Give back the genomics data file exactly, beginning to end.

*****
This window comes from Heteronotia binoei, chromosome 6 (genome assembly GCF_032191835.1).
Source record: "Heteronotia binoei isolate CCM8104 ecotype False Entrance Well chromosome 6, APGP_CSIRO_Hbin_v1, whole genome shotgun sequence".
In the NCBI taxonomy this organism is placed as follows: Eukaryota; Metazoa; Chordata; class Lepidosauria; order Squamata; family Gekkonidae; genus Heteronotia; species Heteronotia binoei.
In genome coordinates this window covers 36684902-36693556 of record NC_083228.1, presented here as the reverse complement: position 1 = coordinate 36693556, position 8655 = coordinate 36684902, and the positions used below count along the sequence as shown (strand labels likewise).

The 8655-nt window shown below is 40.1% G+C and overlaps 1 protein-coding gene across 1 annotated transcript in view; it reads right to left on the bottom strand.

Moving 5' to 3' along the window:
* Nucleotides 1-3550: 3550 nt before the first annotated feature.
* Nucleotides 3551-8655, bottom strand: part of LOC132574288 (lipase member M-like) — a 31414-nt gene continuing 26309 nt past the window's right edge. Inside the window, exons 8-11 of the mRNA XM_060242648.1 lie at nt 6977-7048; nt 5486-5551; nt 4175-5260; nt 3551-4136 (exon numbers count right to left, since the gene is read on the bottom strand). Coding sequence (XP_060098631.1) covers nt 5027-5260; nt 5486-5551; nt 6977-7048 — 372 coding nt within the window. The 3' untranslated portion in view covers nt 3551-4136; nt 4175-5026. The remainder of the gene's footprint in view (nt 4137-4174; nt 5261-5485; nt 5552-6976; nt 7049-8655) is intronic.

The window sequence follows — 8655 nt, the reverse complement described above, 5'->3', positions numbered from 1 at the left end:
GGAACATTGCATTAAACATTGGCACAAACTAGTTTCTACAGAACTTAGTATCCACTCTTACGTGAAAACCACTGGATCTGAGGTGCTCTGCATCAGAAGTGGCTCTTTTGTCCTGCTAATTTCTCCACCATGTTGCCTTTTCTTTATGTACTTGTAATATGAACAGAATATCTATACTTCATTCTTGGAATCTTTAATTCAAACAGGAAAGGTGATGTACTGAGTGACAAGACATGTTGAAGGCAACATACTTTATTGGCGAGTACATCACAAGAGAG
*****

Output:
This window comes from Heteronotia binoei, chromosome 6 (genome assembly GCF_032191835.1).
Source record: "Heteronotia binoei isolate CCM8104 ecotype False Entrance Well chromosome 6, APGP_CSIRO_Hbin_v1, whole genome shotgun sequence".
In the NCBI taxonomy this organism is placed as follows: Eukaryota; Metazoa; Chordata; class Lepidosauria; order Squamata; family Gekkonidae; genus Heteronotia; species Heteronotia binoei.
In genome coordinates this window covers 36684902-36693556 of record NC_083228.1, presented here as the reverse complement: position 1 = coordinate 36693556, position 8655 = coordinate 36684902, and the positions used below count along the sequence as shown (strand labels likewise).

The 8655-nt window shown below is 40.1% G+C and overlaps 1 protein-coding gene across 1 annotated transcript in view; it reads right to left on the bottom strand.

Moving 5' to 3' along the window:
* Nucleotides 1-3550: 3550 nt before the first annotated feature.
* Nucleotides 3551-8655, bottom strand: part of LOC132574288 (lipase member M-like) — a 31414-nt gene continuing 26309 nt past the window's right edge. Inside the window, exons 8-11 of the mRNA XM_060242648.1 lie at nt 6977-7048; nt 5486-5551; nt 4175-5260; nt 3551-4136 (exon numbers count right to left, since the gene is read on the bottom strand). Coding sequence (XP_060098631.1) covers nt 5027-5260; nt 5486-5551; nt 6977-7048 — 372 coding nt within the window. The 3' untranslated portion in view covers nt 3551-4136; nt 4175-5026. The remainder of the gene's footprint in view (nt 4137-4174; nt 5261-5485; nt 5552-6976; nt 7049-8655) is intronic.

The window sequence follows — 8655 nt, the reverse complement described above, 5'->3', positions numbered from 1 at the left end:
GGAACATTGCATTAAACATTGGCACAAACTAGTTTCTACAGAACTTAGTATCCACTCTTACGTGAAAACCACTGGATCTGAGGTGCTCTGCATCAGAAGTGGCTCTTTTGTCCTGCTAATTTCTCCACCATGTTGCCTTTTCTTTATGTACTTGTAATATGAACAGAATATCTATACTTCATTCTTGGAATCTTTAATTCAAACAGGAAAGGTGATGTACTGAGTGACAAGACATGTTGAAGGCAACATACTTTATTGGCGAGTACATCACAAGAGAG